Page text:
Energy, control and DNA structure in the living cell

J. E. Wijker, P. R. Jensen, J. L. Snoep, A. Vaz Gomes, M. Guiral, A. P.M. Jongsma, A. de Waal, S. Hoving, S. van Dooren, C. C. van der Weijden, M. van Workum, W. C. van Heeswijk, O. Molenaar, P. Wielinga, P. Richard, J. Diderich, B. M. Bakker, B. Teusink, M. Hemker, J. M. RohwerA. A. van der Gugten, B. N. Kholodenko, H. V. Westerhoff

Research output: Contribution to journalArticleScientificpeer-review

11 Citations (Scopus)


Maintenance (let alone growth) of the highly ordered living cell is only possible through the continuous input of free energy. Coupling of energetically downhill processes (such as catabolic reactions) to uphill processes is essential to provide this free energy and is catalyzed by enzymes either directly or via "storage" in an intermediate high energy form, i.e., high ATP/ADP ratio or H+ ion gradient. Although maintenance of a sufficiently high ATP/ADP ratio is essential to overcome the thermodynamic burden of uphill processes, it is not clear to what degree enzymes that control this ratio also control cell physiology. Indeed, in the living cell homeostatic control mechanisms might exist for the free-energy transduction pathways so as to prevent perturbation of cellular function when the Gibbs energy supply is compromised. This presentation addresse the extent to which the intracellular ATP level is involved in the control of cell physiology, how the elaborate control of cell function may be analyzed theoretically and quantitatively, and if this can be utilized selectively to affect certain cell types.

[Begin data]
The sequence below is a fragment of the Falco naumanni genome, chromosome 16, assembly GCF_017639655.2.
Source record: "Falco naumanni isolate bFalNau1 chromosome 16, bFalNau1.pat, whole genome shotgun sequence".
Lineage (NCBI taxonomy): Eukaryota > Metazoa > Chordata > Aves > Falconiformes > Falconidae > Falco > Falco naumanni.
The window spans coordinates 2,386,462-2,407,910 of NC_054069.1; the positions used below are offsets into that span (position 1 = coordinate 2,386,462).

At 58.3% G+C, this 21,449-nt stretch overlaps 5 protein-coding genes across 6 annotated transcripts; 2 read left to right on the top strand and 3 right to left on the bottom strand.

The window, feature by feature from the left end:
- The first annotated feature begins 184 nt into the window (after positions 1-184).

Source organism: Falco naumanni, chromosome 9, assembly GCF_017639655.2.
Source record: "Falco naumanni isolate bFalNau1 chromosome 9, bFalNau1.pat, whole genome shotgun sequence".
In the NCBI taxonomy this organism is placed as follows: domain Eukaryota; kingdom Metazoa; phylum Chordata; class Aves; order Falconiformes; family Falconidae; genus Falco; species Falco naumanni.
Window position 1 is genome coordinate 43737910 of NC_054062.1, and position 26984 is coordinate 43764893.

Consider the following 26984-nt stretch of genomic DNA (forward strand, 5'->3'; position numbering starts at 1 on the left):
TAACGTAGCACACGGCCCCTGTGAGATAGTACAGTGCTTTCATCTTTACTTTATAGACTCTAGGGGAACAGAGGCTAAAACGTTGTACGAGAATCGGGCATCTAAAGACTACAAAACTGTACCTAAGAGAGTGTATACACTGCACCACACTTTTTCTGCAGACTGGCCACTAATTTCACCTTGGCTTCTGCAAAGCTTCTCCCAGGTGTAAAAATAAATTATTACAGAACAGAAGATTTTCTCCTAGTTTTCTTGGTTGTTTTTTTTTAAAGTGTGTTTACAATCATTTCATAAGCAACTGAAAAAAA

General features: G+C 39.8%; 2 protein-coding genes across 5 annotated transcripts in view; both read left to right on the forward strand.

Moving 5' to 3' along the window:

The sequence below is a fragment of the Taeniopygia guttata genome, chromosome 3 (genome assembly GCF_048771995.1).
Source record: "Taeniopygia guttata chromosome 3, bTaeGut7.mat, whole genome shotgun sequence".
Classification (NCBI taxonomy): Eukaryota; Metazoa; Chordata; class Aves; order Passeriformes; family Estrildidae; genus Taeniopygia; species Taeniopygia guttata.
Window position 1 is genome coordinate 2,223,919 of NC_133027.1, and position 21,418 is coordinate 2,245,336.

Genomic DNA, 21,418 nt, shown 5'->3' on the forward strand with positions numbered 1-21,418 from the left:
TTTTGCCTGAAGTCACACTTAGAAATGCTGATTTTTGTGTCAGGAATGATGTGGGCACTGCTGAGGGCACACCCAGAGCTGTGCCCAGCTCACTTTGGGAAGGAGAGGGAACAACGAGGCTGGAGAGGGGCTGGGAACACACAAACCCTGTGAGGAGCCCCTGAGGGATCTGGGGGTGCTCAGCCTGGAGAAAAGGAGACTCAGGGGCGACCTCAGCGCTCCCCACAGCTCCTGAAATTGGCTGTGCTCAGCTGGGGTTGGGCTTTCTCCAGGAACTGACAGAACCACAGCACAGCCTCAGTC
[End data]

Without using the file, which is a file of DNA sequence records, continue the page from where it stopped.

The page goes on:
Original languageEnglish
Pages (from-to)153-165
Number of pages13
JournalBiophysical Chemistry
Issue number1-2
Publication statusPublished - 1 Jan 1995
MoE publication typeNot Eligible


  • Cascade regulation
  • DNA supercoiling
  • Glutamine synthetase
  • Magainins
  • Metabolic control
  • Multidrug resistance


Dive into the research topics of 'Energy, control and DNA structure in the living cell'. Together they form a unique fingerprint.

Cite this